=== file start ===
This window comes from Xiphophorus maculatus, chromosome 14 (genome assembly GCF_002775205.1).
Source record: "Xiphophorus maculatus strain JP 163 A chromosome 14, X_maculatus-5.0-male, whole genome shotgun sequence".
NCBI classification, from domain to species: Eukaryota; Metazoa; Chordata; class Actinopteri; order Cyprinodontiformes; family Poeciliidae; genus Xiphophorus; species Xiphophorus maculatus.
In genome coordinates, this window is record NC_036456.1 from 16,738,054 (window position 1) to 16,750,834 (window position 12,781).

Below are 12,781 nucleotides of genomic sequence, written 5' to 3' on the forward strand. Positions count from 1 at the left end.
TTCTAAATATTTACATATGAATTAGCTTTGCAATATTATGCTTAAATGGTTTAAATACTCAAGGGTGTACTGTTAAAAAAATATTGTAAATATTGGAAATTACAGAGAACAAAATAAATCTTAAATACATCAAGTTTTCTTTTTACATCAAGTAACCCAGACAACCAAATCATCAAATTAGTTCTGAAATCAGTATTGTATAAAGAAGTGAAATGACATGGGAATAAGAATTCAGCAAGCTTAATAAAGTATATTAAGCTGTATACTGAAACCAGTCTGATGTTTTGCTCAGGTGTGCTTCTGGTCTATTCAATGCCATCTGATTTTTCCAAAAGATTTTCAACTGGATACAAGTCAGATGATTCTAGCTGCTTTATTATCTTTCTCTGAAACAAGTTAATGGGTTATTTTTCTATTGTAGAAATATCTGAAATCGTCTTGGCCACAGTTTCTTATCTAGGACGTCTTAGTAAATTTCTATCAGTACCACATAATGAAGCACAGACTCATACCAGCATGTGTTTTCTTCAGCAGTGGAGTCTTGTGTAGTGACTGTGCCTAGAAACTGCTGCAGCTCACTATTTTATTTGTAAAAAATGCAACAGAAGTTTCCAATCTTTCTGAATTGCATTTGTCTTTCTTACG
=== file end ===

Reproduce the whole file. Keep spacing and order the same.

This window comes from Xiphophorus maculatus, chromosome 14 (genome assembly GCF_002775205.1).
Source record: "Xiphophorus maculatus strain JP 163 A chromosome 14, X_maculatus-5.0-male, whole genome shotgun sequence".
NCBI classification, from domain to species: Eukaryota; Metazoa; Chordata; class Actinopteri; order Cyprinodontiformes; family Poeciliidae; genus Xiphophorus; species Xiphophorus maculatus.
In genome coordinates, this window is record NC_036456.1 from 16,738,054 (window position 1) to 16,750,834 (window position 12,781).

Below are 12,781 nucleotides of genomic sequence, written 5' to 3' on the forward strand. Positions count from 1 at the left end.
TTCTAAATATTTACATATGAATTAGCTTTGCAATATTATGCTTAAATGGTTTAAATACTCAAGGGTGTACTGTTAAAAAAATATTGTAAATATTGGAAATTACAGAGAACAAAATAAATCTTAAATACATCAAGTTTTCTTTTTACATCAAGTAACCCAGACAACCAAATCATCAAATTAGTTCTGAAATCAGTATTGTATAAAGAAGTGAAATGACATGGGAATAAGAATTCAGCAAGCTTAATAAAGTATATTAAGCTGTATACTGAAACCAGTCTGATGTTTTGCTCAGGTGTGCTTCTGGTCTATTCAATGCCATCTGATTTTTCCAAAAGATTTTCAACTGGATACAAGTCAGATGATTCTAGCTGCTTTATTATCTTTCTCTGAAACAAGTTAATGGGTTATTTTTCTATTGTAGAAATATCTGAAATCGTCTTGGCCACAGTTTCTTATCTAGGACGTCTTAGTAAATTTCTATCAGTACCACATAATGAAGCACAGACTCATACCAGCATGTGTTTTCTTCAGCAGTGGAGTCTTGTGTAGTGACTGTGCCTAGAAACTGCTGCAGCTCACTATTTTATTTGTAAAAAATGCAACAGAAGTTTCCAATCTTTCTGAATTGCATTTGTCTTTCTTACG